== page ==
Bolton Calls Trump A Russian Stooge

John Bolton, a former national security adviser, has openly criticized former President Trump, suggesting that Trump’s potential re-election would be met with jubilation in Russia due to President Vladimir Putin’s perception of Trump as susceptible to manipulation.

During an interview on MSNBC’s “Inside with Jen Psaki,” Bolton expressed his conviction that Putin regards Trump as an “easy mark” and that the Kremlin would undoubtedly celebrate his return to power. This sentiment comes despite Putin’s recent comments that hinted at a preference for President Biden, citing predictability as a desirable trait in a U.S. president.

Bolton dismissed Putin’s statements as a masterclass in disinformation, suggesting that the Russian leader’s true sentiments were quite the opposite. He argued that Trump’s self-touted rapport with Putin is less a diplomatic triumph and more a case of playing into the Kremlin’s hands.

This sharp critique was amplified by Bolton’s commentary on Trump’s response to the death of Russian opposition leader Alexei Navalny, who died in custody under suspicious circumstances. Biden and other global leaders have suggested Navalny’s death was a political assassination. In contrast, Trump refrained from directly implicating Putin, both in Navalny’s recent death and the 2020 poisoning attempt.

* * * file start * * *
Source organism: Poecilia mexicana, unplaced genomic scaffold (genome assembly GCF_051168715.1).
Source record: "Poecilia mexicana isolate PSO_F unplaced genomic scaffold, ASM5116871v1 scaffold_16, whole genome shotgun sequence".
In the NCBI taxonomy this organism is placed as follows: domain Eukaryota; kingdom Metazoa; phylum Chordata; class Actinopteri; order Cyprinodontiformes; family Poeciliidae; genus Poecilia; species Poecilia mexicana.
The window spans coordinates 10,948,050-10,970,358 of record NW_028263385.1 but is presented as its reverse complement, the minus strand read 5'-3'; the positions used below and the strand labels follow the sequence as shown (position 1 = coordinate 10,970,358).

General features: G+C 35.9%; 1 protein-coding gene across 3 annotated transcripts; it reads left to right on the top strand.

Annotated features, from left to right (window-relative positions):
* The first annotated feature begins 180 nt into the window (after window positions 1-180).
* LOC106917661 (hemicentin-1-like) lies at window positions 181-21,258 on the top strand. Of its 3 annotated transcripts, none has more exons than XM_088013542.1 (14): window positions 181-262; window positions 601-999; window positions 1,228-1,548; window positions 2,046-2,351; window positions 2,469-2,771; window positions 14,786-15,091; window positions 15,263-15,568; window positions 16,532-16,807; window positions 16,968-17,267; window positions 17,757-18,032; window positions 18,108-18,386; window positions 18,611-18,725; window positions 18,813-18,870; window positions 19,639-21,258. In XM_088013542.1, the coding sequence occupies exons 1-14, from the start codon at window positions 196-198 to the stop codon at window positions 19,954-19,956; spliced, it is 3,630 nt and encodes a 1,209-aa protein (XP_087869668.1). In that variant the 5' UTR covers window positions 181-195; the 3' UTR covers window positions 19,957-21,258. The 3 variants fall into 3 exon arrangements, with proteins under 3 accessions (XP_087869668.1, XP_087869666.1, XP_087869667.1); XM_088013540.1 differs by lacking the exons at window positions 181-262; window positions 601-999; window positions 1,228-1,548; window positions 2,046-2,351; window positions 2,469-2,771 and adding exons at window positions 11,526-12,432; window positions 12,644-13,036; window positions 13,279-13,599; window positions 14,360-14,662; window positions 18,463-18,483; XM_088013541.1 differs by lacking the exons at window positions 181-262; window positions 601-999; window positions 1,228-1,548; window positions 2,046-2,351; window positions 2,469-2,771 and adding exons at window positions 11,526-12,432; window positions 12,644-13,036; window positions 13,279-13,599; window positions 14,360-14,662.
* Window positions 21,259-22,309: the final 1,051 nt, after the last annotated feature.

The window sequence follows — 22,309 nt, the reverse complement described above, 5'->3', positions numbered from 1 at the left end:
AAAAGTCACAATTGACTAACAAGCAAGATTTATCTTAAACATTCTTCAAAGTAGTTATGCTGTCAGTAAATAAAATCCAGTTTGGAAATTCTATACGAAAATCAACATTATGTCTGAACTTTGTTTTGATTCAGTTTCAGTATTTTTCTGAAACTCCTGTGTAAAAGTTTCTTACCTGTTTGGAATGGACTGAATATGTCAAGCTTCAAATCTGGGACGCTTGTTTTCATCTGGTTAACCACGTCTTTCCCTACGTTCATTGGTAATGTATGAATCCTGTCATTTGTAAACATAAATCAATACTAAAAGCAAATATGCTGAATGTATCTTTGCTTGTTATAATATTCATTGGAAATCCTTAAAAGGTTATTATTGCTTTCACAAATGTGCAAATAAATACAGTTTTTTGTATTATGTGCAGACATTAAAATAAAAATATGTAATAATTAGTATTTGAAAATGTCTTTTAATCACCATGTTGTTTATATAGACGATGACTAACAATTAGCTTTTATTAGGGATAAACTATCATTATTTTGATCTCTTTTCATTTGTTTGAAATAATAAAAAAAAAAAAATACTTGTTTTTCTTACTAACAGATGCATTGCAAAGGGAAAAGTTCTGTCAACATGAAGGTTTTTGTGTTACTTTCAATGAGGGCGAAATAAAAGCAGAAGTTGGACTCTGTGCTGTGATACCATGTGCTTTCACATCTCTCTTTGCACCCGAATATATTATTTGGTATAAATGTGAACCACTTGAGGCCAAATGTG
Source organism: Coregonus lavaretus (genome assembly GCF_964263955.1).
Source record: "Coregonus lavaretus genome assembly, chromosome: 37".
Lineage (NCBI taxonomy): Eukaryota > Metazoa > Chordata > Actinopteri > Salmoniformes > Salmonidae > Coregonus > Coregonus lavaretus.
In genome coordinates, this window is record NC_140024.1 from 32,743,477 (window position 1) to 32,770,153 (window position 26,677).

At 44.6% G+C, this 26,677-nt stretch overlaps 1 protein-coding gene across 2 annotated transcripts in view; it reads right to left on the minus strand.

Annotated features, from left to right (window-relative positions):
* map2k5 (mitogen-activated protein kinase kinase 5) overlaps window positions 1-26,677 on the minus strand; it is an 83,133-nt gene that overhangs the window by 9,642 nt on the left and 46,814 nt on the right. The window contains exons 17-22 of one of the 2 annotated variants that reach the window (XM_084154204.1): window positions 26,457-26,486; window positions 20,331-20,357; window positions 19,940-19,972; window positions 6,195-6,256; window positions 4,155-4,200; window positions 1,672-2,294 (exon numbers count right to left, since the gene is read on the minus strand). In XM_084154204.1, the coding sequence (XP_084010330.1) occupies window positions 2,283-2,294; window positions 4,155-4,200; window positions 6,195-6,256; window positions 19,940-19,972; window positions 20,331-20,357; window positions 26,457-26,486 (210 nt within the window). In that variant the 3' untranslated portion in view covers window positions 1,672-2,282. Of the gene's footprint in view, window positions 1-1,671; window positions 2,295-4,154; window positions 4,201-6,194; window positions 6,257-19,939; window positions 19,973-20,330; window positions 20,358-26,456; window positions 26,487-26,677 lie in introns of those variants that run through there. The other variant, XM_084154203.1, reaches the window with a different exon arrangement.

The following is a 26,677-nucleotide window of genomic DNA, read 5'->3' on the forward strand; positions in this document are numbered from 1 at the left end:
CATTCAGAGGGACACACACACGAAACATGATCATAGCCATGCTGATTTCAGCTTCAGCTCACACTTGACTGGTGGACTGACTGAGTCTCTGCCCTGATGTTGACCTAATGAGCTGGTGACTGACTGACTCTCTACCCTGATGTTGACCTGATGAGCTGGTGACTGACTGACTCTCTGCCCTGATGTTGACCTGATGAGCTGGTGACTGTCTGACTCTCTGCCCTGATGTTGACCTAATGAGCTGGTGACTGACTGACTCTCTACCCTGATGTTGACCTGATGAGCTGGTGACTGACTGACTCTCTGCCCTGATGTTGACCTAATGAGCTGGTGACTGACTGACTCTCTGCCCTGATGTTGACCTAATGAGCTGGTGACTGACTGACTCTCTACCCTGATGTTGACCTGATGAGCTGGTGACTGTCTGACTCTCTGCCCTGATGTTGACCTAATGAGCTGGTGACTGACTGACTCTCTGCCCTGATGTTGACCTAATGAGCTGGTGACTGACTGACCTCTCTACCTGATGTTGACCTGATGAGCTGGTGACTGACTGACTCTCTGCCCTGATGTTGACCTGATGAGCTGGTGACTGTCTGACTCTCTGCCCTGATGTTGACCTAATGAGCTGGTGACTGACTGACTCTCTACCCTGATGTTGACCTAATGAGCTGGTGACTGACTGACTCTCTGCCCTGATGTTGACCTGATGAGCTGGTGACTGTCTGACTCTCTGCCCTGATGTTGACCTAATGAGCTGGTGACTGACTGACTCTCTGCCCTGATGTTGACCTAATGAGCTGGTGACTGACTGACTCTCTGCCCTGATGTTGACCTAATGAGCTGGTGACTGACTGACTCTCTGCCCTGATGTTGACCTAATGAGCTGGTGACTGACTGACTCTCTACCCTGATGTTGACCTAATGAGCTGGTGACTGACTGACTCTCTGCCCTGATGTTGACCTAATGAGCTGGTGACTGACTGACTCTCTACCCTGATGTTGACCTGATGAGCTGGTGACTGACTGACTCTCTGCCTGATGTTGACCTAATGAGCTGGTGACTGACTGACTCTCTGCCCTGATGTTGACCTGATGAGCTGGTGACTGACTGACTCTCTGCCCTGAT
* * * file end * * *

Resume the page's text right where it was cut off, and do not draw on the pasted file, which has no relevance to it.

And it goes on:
Bolton sees this reluctance to censure Putin as a clear pattern, one that signals to Putin that Trump is not adept in matters of international relations. He argued that Trump’s approach to Putin during their 2018 summit in Helsinki, where Bolton was present, was indicative of Trump’s lack of foreign policy acumen.

Moreover, Bolton raised concerns about Trump’s financial vulnerabilities, noting the recent hefty legal penalties imposed on him, which could potentially be exploited by foreign entities as leverage in diplomatic negotiations.

Concluding his critique, Bolton questioned Trump’s fitness for office, arguing that his preoccupation with legal and financial woes—both personal and familial—compromises his ability to govern effectively, with the potential for foreign exploitation of these distractions.

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